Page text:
One glance at the Canon G3X tells you that it's simply in a different ballpark than its rivals when it comes to telephoto reach. All three cameras start from roughly the same wide angle: 24mm-equivalent for Canon and Sony, and 25mm-equivalent for Panasonic. But the Sony RX10 and RX10 II hit their stops at a 200mm-equivalent telephoto, and the FZ1000 at 400mm equivalent, where the Canon G3X will take you all the way out to a 600mm-equivalent telephoto. If you want a large, enthusiast-grade image sensor and the maximum possible zoom range, you're likely reaching for your wallet already!
But there is plenty more to the lens story. Sony's cameras have a constant f/2.8 maximum aperture across the whole zoom range, and the Panasonic FZ1000 only falls from f/2.8 at wide-angle to f/4.0 at telephoto. The Canon G3X, by contrast, starts at f/2.8 at wide angle, but arrives at f/5.6 by the telephoto position. Of course, that's understandable given its much greater telephoto reach.
While all three cameras include image stabilization, only Canon and Panasonic claim five-axis stabilization. (For the G3X, stabilization of roll is achieved electronically. Offhand, we're not certain if that's the case for Panasonic as well.) The Canon G3X and Sony RX10-series lenses do best the FZ1000 by including built-in three-stop neutral density filters, however.
Despite its powerful lens, the Canon G3X is actually more compact than all three of its rivals. Compared to the FZ1000, that difference is stark: It's a full half-inch less wide, 0.9 inches less tall, and one inch less deep. Even compared to the Sony RX10 and RX10 II, the difference is significant enough to be noticeable: Sony's cameras are 0.2 inches wider, a half-inch taller, and just 0.1 inches less deep.
All of this is doubly impressive when you consider that not only is the Canon G3X's lens much longer, but its magnesium-alloy body is said to include rubber seals that provide the same level of dust and moisture-resistance as the EOS 70D DSLR. By contrast, spec sheets for the mag-alloy bodied RX10-series cameras only vaguely hint at dust and moisture-resistance, without mentioning any physical sealing, and the plastic-bodied FZ1000 lacks sealing altogether.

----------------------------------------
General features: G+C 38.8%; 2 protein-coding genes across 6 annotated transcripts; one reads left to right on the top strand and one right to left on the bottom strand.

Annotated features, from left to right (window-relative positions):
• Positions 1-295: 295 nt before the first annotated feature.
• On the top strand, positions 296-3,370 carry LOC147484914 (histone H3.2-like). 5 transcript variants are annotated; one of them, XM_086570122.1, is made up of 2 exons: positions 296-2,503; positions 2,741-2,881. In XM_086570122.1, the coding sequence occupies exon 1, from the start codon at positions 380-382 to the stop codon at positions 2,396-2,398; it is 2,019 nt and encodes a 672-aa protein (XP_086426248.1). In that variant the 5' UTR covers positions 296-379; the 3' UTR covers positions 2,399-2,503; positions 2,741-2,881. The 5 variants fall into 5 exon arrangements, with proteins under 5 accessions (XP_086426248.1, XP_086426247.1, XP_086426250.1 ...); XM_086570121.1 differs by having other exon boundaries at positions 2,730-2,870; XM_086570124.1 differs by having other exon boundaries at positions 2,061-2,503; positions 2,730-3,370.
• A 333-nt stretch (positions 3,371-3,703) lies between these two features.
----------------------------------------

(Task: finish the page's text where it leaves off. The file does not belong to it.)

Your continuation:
Despite its trim proportions, the Canon G3X comes positively packed with external controls that help keep you out of the menu system. (And photographers who are used to Canon's EOS-series will be pleased to find a user interface more reminiscent of their DSLR than the typical PowerShot-series camera.) But the G3X's relatively compact size is achieved in part thanks to a feature omission relative to its rivals. Where the Sony RX10-series cameras and the Panasonic FZ1000 all include built-in electronic viewfinders, the Canon G3X instead opts for a separately-purchased electronic viewfinder accessory.
It's the same EVF-DC1 unit used with the G1X II, and while it has the advantage of only being there if you actually want it, and being adjustable for tilt as well, it has a couple of drawbacks. First, its hot-shoe mounted design precludes use with external strobes. (It looks like the internal flash should just clear the EVF accessory though, thankfully.) It's also too easy to get complacent and leave your viewfinder at home with a removable design, leaving you trying to shade the LCD when an unexpected photo opportunity appears under harsh light. Perhaps most significantly, though, it's rather pricey. If you plan on buying the viewfinder, Canon's price advantage against the Sony RX10 II is erased, and it's actually quite a bit more expensive than either the original RX10 or Panasonic FZ1000.